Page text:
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FILE - This Saturday, Feb. 11, 2017, file aerial photo released by the California Department of Water Resources shows the damaged spillway with eroded hillside in Oroville, Calif. California water authorities will cut the outflow from the dam to allow workers to remove debris piled at the base of its main spillway. The Department of Water Resources said Sunday, Feb. 26, 2017 it will start gradually reducing outflows from the Oroville Dam in Northern California starting Monday morning and completely stop them by the afternoon. (William Croyle/California Department of Water Resources via AP, File)
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Officials to stop California dam’s outflow to clear debris

FILE - This Saturday, Feb. 11, 2017, file aerial photo released by the California Department of Water Resources shows the damaged spillway with eroded hillside in Oroville, Calif. California water authorities will cut the outflow from the dam to allow workers to remove debris piled at the base of its main spillway. The Department of Water Resources said Sunday, Feb. 26, 2017 it will start gradually reducing outflows from the Oroville Dam in Northern California starting Monday morning and completely stop them by the afternoon. (William Croyle/California Department of Water Resources via AP, File)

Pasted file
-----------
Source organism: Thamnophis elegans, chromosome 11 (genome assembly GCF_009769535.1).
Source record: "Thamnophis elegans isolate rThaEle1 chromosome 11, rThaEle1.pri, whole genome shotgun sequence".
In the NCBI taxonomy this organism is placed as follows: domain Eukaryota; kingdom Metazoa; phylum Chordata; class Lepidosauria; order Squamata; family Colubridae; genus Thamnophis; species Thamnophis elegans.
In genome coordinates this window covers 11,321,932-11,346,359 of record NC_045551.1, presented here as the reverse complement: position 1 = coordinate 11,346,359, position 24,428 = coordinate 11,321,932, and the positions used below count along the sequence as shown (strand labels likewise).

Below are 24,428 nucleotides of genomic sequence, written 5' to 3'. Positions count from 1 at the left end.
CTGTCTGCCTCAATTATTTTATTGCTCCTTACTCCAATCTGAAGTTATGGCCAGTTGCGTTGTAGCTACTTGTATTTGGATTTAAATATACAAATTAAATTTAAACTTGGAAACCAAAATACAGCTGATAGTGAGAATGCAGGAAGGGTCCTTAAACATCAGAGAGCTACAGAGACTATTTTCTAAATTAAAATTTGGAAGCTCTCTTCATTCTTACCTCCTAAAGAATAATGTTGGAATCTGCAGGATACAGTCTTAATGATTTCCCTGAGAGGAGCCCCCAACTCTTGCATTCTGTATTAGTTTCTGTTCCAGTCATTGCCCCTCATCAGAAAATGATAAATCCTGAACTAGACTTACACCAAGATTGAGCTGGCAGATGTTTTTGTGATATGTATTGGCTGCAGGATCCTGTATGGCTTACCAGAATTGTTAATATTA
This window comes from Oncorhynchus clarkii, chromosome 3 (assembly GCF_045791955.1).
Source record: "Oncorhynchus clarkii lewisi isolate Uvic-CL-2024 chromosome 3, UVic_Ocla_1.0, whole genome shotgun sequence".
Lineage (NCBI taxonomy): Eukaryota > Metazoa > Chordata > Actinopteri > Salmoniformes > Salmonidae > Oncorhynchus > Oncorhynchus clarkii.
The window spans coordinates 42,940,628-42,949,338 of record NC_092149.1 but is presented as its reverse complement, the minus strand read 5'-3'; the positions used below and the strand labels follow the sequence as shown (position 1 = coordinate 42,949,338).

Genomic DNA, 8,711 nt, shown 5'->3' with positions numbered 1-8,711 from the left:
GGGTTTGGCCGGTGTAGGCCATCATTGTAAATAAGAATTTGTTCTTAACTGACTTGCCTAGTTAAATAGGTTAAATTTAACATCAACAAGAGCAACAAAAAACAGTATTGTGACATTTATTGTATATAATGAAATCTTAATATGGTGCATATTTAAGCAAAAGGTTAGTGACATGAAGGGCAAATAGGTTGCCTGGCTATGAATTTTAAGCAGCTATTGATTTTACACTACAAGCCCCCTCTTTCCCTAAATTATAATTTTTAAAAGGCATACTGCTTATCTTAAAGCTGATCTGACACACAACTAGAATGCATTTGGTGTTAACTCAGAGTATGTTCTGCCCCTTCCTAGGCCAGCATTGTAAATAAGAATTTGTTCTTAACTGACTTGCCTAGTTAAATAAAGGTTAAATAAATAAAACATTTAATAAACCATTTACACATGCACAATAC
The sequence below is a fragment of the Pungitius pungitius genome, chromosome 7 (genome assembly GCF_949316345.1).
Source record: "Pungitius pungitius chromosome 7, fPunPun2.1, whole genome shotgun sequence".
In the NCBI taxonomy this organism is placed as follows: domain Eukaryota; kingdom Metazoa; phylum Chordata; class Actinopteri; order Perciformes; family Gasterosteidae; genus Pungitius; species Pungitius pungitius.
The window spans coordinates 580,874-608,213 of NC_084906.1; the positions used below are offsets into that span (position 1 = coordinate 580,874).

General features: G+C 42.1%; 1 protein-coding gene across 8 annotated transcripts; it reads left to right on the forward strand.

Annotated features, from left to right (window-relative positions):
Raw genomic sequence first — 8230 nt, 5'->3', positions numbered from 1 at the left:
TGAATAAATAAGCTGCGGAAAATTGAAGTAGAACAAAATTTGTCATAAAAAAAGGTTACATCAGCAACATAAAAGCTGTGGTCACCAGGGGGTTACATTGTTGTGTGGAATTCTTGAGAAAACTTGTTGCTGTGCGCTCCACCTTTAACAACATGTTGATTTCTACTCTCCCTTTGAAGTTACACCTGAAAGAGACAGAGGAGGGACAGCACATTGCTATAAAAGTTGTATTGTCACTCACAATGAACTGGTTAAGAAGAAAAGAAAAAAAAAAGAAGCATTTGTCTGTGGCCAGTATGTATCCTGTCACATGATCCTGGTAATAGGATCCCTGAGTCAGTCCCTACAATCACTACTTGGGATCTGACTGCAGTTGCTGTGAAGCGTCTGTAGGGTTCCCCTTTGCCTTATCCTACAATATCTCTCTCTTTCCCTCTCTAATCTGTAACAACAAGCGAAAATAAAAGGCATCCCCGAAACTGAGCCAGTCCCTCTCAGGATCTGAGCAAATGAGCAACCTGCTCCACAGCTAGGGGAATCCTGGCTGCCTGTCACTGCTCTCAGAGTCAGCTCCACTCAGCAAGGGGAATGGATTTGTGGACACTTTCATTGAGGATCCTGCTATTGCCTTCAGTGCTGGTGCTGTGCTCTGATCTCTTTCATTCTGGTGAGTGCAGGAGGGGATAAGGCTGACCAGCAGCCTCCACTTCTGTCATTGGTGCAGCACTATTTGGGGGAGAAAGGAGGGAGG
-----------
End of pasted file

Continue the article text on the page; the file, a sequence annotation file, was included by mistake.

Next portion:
OROVILLE, Calif. (AP) — California water authorities will stop the outflow from the Oroville Dam’s crippled spillway to allow workers to remove debris blocking a hydroelectric plant from working, officials said Sunday.

The Department of Water Resources said it will start gradually reducing outflows from the Northern California dam beginning Monday morning and completely halt them by the afternoon.

The outflow from behind the 770-foot-tall dam will be stopped for several days to allow workers to clear concrete, silt and other debris from a pool at the bottom of the spillway. Removing the debris will protect a shuttered underground hydroelectric plant and allow it to eventually resume operations, the agency said.

“Once operational, the Hyatt Power Plant can discharge roughly 14,000 cubic feet per second, which will allow DWR to better manage reservoir levels through the remaining spring runoff season,” it said.

The reservoir’s water level has been reduced nearly 60 feet since it reached capacity at 901 feet earlier this month, the department said.

The department said it will continue releasing 50,000 cubic feet of water per second the rest of Sunday and overnight. With inflows of water at only 25,000 cubic feet of water per second, more space will be made at the reservoir before the outflows are cut on Monday.

On Feb. 11, water managers used the emergency spillway for the first time in the dam’s 48-year-history after a chunk of concrete tore out the main spillway, creating a 200-foot-long, 30-foot-deep crater. But the flow of water ripped through a road below and carved out deep chasms in the ground, leading authorities to order a two-day evacuation of 188,000 people for fear the emergency spillway could fail.

Since then, crews have been working to fortify the badly eroded emergency spillway.

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